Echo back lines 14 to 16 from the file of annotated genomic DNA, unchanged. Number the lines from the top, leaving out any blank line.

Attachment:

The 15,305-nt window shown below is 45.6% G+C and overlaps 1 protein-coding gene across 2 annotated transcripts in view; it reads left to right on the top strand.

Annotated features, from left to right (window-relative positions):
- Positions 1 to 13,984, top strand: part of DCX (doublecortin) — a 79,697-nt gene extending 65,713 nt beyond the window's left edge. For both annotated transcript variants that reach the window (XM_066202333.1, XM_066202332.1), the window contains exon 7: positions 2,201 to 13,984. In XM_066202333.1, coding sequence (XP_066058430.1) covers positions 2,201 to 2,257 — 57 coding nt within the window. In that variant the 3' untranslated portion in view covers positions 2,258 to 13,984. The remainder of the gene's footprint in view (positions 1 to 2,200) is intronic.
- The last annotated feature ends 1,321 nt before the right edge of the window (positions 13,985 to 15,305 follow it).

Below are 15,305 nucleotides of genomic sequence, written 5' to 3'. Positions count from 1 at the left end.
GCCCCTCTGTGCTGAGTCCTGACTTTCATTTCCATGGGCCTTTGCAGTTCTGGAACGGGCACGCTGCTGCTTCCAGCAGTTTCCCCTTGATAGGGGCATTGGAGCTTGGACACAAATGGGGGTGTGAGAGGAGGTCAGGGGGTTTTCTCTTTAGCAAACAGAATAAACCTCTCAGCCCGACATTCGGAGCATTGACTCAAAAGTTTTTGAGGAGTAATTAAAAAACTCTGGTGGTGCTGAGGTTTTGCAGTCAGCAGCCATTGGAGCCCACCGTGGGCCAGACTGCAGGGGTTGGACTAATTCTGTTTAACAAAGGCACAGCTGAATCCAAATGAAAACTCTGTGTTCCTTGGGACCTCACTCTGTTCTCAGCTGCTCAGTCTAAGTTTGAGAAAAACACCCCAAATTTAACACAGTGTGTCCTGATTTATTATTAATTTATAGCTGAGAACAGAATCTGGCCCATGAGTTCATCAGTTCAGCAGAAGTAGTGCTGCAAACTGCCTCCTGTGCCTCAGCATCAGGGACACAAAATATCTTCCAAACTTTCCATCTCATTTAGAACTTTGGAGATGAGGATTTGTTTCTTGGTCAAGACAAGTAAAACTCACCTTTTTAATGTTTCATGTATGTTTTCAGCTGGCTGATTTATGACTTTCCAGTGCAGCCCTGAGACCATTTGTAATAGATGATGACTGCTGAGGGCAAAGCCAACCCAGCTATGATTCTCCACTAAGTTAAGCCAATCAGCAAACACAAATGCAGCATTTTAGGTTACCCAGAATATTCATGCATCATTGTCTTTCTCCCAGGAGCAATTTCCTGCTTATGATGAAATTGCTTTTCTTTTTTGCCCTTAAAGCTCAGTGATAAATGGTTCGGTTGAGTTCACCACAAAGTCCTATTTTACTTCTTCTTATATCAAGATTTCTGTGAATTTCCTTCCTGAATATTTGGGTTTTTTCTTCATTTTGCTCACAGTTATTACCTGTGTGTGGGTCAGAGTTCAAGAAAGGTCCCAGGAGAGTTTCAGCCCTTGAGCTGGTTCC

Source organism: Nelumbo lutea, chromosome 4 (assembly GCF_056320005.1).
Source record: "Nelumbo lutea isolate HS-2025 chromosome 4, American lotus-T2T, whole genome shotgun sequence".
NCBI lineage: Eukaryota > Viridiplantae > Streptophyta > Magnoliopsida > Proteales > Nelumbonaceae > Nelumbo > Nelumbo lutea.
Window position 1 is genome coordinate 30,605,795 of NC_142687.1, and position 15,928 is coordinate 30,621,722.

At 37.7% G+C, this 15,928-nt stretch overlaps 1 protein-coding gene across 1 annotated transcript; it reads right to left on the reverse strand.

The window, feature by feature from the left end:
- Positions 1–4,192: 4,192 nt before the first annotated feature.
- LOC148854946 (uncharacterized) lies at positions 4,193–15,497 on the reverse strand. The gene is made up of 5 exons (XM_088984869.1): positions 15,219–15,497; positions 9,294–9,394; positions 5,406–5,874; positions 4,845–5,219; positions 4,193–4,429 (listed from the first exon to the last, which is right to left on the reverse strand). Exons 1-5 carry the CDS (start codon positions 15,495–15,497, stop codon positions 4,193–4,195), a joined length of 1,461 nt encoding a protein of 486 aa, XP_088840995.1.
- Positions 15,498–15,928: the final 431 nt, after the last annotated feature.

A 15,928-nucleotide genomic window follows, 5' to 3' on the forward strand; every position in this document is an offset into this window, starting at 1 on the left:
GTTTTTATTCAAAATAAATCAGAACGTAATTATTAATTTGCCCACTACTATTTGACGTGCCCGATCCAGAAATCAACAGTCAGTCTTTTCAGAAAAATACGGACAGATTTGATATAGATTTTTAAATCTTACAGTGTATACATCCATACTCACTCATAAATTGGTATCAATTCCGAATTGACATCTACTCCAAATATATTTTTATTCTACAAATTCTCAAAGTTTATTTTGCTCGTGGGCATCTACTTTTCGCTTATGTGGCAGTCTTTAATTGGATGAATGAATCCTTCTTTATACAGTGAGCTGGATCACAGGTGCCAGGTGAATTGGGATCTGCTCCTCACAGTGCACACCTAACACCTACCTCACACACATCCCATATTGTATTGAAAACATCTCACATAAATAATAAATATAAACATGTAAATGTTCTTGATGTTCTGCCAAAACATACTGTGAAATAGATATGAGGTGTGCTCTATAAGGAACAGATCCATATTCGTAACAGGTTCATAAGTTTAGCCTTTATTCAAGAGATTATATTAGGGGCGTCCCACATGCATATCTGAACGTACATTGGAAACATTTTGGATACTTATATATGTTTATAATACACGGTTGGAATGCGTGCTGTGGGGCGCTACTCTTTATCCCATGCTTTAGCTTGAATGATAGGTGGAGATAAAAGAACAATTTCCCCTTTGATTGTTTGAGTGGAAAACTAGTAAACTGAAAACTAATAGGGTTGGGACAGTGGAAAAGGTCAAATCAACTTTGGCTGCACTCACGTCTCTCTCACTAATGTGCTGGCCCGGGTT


- LOC148854946 (uncharacterized) lies at positions 4,193–15,497 on the reverse strand. The gene is made up of 5 exons (XM_088984869.1): positions 15,219–15,497; positions 9,294–9,394; positions 5,406–5,874; positions 4,845–5,219; positions 4,193–4,429 (listed from the first exon to the last, which is right to left on the reverse strand). Exons 1-5 carry the CDS (start codon positions 15,495–15,497, stop codon positions 4,193–4,195), a joined length of 1,461 nt encoding a protein of 486 aa, XP_088840995.1.
- Positions 15,498–15,928: the final 431 nt, after the last annotated feature.

A 15,928-nucleotide genomic window follows, 5' to 3' on the forward strand; every position in this document is an offset into this window, starting at 1 on the left: